I suffer from a chronic condition. It’s nothing life-threatening and I am lucky that I have a relatively mild form of it. However, left untreated, it makes day-to-day life quite uncomfortable. I was first diagnosed when I was 22 and for close to 20 years now have been taking one form or another of daily medicine to alleviate the symptoms of this condition. Over the years the quantity and frequency of the medicine has gone down. At the beginning I was taking 9 pills a day whereas today I take between 2 and 4 at most. I see my doctor at least every six months where I undergo a fairly superficial examination, a quick discussion of how I’m feeling and re-authorization of my prescriptions. There’s rarely, if ever, any talk about curing me of this disease. Everything that’s ever been done for me or even discussed by my medical advisors has been in the name of allowing me to *live with* the condition.
Occasionally, I’ll look up recent research trends on this condition. Most of the time, there’s nothing. Why? Because the ROI of curing the disease is significantly lower than treating the symptoms.
This attitude of treating the symptoms, not the cause, is prevalent in many of the companies I work with as well. Symptoms are easy to see and target.
It takes us forever to ship a product!
Employees are leaving!
The competition is killing us!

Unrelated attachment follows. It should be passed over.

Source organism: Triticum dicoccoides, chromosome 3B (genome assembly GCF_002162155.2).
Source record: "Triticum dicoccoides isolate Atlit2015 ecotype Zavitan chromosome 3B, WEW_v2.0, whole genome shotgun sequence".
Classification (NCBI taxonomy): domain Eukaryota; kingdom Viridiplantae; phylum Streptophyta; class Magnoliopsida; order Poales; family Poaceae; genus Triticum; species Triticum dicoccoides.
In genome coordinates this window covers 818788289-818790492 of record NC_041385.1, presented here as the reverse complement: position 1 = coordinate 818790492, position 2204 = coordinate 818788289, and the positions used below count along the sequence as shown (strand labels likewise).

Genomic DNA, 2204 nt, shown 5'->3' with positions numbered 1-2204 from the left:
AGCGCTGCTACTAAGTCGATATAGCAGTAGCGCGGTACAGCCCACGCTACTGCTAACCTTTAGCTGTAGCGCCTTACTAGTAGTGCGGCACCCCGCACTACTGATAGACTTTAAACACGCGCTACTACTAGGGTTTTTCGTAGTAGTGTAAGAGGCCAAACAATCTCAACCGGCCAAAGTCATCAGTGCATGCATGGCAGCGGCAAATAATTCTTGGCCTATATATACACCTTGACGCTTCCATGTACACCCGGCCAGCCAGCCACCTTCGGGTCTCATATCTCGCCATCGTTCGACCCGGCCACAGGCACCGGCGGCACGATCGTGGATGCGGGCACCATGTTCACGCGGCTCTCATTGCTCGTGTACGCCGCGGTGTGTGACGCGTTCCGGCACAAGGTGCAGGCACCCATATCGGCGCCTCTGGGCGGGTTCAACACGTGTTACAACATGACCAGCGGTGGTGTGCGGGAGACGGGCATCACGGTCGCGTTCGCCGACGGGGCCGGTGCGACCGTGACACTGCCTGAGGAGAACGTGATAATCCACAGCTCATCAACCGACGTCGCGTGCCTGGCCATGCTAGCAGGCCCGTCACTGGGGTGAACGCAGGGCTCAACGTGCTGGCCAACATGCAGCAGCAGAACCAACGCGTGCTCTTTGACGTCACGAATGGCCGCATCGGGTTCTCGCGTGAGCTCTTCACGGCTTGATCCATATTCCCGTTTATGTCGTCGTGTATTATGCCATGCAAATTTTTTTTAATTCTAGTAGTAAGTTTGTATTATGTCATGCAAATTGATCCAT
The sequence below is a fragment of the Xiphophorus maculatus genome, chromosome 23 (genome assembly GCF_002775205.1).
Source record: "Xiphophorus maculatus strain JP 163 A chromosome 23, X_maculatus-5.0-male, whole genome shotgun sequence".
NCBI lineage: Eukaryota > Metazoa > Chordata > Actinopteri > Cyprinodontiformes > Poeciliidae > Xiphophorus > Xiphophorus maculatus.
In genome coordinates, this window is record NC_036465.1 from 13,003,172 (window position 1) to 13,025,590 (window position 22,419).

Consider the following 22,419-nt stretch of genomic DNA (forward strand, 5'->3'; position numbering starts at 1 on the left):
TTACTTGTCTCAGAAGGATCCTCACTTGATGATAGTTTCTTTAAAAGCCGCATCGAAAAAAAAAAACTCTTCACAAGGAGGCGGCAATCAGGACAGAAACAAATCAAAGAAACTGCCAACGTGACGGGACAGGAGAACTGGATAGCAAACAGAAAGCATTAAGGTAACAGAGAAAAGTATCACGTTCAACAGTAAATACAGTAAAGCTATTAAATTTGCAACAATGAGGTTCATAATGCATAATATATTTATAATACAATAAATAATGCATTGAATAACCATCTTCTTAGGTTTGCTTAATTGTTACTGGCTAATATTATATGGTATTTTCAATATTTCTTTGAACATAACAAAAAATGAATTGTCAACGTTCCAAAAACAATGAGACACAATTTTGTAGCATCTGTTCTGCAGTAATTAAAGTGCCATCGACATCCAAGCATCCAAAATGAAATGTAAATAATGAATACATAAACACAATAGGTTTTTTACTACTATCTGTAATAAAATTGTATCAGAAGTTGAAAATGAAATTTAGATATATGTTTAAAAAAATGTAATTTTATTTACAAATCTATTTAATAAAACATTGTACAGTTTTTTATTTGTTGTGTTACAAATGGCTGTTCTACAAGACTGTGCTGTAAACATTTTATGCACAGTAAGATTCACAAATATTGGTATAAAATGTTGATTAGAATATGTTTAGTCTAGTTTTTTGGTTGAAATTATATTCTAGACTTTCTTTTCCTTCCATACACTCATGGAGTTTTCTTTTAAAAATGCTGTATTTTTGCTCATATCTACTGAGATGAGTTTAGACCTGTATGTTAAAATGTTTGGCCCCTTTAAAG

Sales are down!
When diagnosing what’s going on with their organization, leaders often do exactly what my doctors do — they asses the visible needs of the company and prescribe a course of action meant to quickly cure the symptoms. They adopt “Agile” to create the perception that product is shipping faster. They offer a change of project or a trip to a conference to convince restless employees to stay. They ramp up marketing efforts to drown out the competition’s superior product. They organize sales competitions or worse, cull staff to motivate the sales team. All of these activities are focused on achieving an immediate, surface-level sense of improvement. They’re treating the symptoms.
Years of user research practice have taught us that these surface-level pain points are known as expressed needs. They’re the easily uncovered pain points of the organization. As a leader you can throw short-term fixes at these problems hoping to cover up the symptoms but they’ll just keep cropping back up.
This isn’t a new or novel finding. It’s been happening forever and yet, very rarely does it get better. Why is that? Because digging into the cause of the symptoms — the implied and ultimately latent needs of the organization — will reveal the true origins of these issues — corrosive culture.
Changing culture is messy. It’s costly too. A drastic shift in culture will push some people out and may delay some product launches. Most of all, it requires hard work — the kind of work that doesn’t yield an immediate ROI. It’s easier to get the organization to *live with* its symptoms than to cure it of its core cultural ills. The shortsighted outlook is that there is no guarantee a new culture will yield a more productive, innovative and engaged staff. Expending energy on culture cures that may fail is seen as a waste. The longsighted view is that without a fundamental change the company will never exceed its current best and will ultimately suffer an exodus of talent, reduction in quality of output and slipping market share.
Take the time to research cures to your company’s symptoms. The ROI of that work will manifest over time as engaged staff, better products and higher profits. It won’t be immediate but you’ll be creating a workplace your teams can more than “live with.”